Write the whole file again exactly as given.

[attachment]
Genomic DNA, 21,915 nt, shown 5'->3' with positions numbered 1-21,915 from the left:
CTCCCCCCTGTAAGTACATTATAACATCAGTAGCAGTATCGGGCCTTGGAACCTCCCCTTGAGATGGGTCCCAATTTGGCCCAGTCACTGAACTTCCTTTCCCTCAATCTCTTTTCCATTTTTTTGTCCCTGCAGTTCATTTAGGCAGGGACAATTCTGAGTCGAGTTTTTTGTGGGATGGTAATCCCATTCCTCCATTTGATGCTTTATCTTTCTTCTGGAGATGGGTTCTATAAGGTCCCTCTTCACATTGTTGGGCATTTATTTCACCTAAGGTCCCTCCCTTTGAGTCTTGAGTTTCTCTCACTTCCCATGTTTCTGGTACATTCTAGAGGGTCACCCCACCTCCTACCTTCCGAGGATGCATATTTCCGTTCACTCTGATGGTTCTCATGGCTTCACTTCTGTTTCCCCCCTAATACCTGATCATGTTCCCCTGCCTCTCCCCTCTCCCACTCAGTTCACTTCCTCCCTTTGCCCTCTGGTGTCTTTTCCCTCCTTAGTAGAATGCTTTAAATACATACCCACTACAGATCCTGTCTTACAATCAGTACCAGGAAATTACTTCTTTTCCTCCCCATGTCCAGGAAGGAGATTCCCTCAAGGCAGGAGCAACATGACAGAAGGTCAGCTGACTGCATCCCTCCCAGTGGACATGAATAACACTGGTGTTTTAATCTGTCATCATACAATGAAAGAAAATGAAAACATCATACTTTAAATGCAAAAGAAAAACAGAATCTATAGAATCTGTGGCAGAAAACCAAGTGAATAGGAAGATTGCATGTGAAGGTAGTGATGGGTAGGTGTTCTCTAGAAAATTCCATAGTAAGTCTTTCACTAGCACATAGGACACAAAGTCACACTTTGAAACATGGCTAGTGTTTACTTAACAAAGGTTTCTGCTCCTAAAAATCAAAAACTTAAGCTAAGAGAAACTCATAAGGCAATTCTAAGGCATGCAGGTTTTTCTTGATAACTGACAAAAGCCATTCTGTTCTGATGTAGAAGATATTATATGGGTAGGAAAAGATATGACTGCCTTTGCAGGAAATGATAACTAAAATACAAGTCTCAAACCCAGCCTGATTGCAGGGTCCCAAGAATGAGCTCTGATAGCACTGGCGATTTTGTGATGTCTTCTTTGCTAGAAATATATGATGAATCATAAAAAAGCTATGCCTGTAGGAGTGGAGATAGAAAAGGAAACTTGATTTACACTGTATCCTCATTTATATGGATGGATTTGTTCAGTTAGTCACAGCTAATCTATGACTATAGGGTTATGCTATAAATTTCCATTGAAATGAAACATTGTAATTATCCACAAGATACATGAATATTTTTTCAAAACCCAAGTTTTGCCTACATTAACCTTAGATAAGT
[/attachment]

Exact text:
Genomic DNA, 21,915 nt, shown 5'->3' with positions numbered 1-21,915 from the left:
CTCCCCCCTGTAAGTACATTATAACATCAGTAGCAGTATCGGGCCTTGGAACCTCCCCTTGAGATGGGTCCCAATTTGGCCCAGTCACTGAACTTCCTTTCCCTCAATCTCTTTTCCATTTTTTTGTCCCTGCAGTTCATTTAGGCAGGGACAATTCTGAGTCGAGTTTTTTGTGGGATGGTAATCCCATTCCTCCATTTGATGCTTTATCTTTCTTCTGGAGATGGGTTCTATAAGGTCCCTCTTCACATTGTTGGGCATTTATTTCACCTAAGGTCCCTCCCTTTGAGTCTTGAGTTTCTCTCACTTCCCATGTTTCTGGTACATTCTAGAGGGTCACCCCACCTCCTACCTTCCGAGGATGCATATTTCCGTTCACTCTGATGGTTCTCATGGCTTCACTTCTGTTTCCCCCCTAATACCTGATCATGTTCCCCTGCCTCTCCCCTCTCCCACTCAGTTCACTTCCTCCCTTTGCCCTCTGGTGTCTTTTCCCTCCTTAGTAGAATGCTTTAAATACATACCCACTACAGATCCTGTCTTACAATCAGTACCAGGAAATTACTTCTTTTCCTCCCCATGTCCAGGAAGGAGATTCCCTCAAGGCAGGAGCAACATGACAGAAGGTCAGCTGACTGCATCCCTCCCAGTGGACATGAATAACACTGGTGTTTTAATCTGTCATCATACAATGAAAGAAAATGAAAACATCATACTTTAAATGCAAAAGAAAAACAGAATCTATAGAATCTGTGGCAGAAAACCAAGTGAATAGGAAGATTGCATGTGAAGGTAGTGATGGGTAGGTGTTCTCTAGAAAATTCCATAGTAAGTCTTTCACTAGCACATAGGACACAAAGTCACACTTTGAAACATGGCTAGTGTTTACTTAACAAAGGTTTCTGCTCCTAAAAATCAAAAACTTAAGCTAAGAGAAACTCATAAGGCAATTCTAAGGCATGCAGGTTTTTCTTGATAACTGACAAAAGCCATTCTGTTCTGATGTAGAAGATATTATATGGGTAGGAAAAGATATGACTGCCTTTGCAGGAAATGATAACTAAAATACAAGTCTCAAACCCAGCCTGATTGCAGGGTCCCAAGAATGAGCTCTGATAGCACTGGCGATTTTGTGATGTCTTCTTTGCTAGAAATATATGATGAATCATAAAAAAGCTATGCCTGTAGGAGTGGAGATAGAAAAGGAAACTTGATTTACACTGTATCCTCATTTATATGGATGGATTTGTTCAGTTAGTCACAGCTAATCTATGACTATAGGGTTATGCTATAAATTTCCATTGAAATGAAACATTGTAATTATCCACAAGATACATGAATATTTTTTCAAAACCCAAGTTTTGCCTACATTAACCTTAGATAAGT